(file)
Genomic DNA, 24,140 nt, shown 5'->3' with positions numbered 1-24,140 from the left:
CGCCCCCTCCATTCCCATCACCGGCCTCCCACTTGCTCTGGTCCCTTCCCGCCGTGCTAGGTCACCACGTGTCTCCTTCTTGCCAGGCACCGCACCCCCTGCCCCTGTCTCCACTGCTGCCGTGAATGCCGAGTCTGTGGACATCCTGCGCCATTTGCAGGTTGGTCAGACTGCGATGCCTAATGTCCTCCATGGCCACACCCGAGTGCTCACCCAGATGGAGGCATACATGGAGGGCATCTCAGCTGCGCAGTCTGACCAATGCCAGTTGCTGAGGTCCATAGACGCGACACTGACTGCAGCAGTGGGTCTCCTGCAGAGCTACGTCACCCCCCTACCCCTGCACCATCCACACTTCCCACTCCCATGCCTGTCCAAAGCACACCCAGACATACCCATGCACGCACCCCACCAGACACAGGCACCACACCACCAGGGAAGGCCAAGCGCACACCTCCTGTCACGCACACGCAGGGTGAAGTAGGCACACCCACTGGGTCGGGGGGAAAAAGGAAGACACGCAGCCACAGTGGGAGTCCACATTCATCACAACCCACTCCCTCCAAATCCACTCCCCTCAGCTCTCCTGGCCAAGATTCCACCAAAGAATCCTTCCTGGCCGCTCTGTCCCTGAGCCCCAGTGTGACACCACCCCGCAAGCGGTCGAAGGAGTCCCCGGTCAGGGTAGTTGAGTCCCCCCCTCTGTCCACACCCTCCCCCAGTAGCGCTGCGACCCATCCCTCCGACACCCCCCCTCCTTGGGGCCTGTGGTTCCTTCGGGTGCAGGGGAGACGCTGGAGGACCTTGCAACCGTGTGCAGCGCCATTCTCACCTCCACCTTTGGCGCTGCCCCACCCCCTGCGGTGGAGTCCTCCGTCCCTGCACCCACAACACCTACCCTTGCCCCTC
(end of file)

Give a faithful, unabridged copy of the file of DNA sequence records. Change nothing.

Genomic DNA, 24,140 nt, shown 5'->3' with positions numbered 1-24,140 from the left:
CGCCCCCTCCATTCCCATCACCGGCCTCCCACTTGCTCTGGTCCCTTCCCGCCGTGCTAGGTCACCACGTGTCTCCTTCTTGCCAGGCACCGCACCCCCTGCCCCTGTCTCCACTGCTGCCGTGAATGCCGAGTCTGTGGACATCCTGCGCCATTTGCAGGTTGGTCAGACTGCGATGCCTAATGTCCTCCATGGCCACACCCGAGTGCTCACCCAGATGGAGGCATACATGGAGGGCATCTCAGCTGCGCAGTCTGACCAATGCCAGTTGCTGAGGTCCATAGACGCGACACTGACTGCAGCAGTGGGTCTCCTGCAGAGCTACGTCACCCCCCTACCCCTGCACCATCCACACTTCCCACTCCCATGCCTGTCCAAAGCACACCCAGACATACCCATGCACGCACCCCACCAGACACAGGCACCACACCACCAGGGAAGGCCAAGCGCACACCTCCTGTCACGCACACGCAGGGTGAAGTAGGCACACCCACTGGGTCGGGGGGAAAAAGGAAGACACGCAGCCACAGTGGGAGTCCACATTCATCACAACCCACTCCCTCCAAATCCACTCCCCTCAGCTCTCCTGGCCAAGATTCCACCAAAGAATCCTTCCTGGCCGCTCTGTCCCTGAGCCCCAGTGTGACACCACCCCGCAAGCGGTCGAAGGAGTCCCCGGTCAGGGTAGTTGAGTCCCCCCCTCTGTCCACACCCTCCCCCAGTAGCGCTGCGACCCATCCCTCCGACACCCCCCCTCCTTGGGGCCTGTGGTTCCTTCGGGTGCAGGGGAGACGCTGGAGGACCTTGCAACCGTGTGCAGCGCCATTCTCACCTCCACCTTTGGCGCTGCCCCACCCCCTGCGGTGGAGTCCTCCGTCCCTGCACCCACAACACCTACCCTTGCCCCTC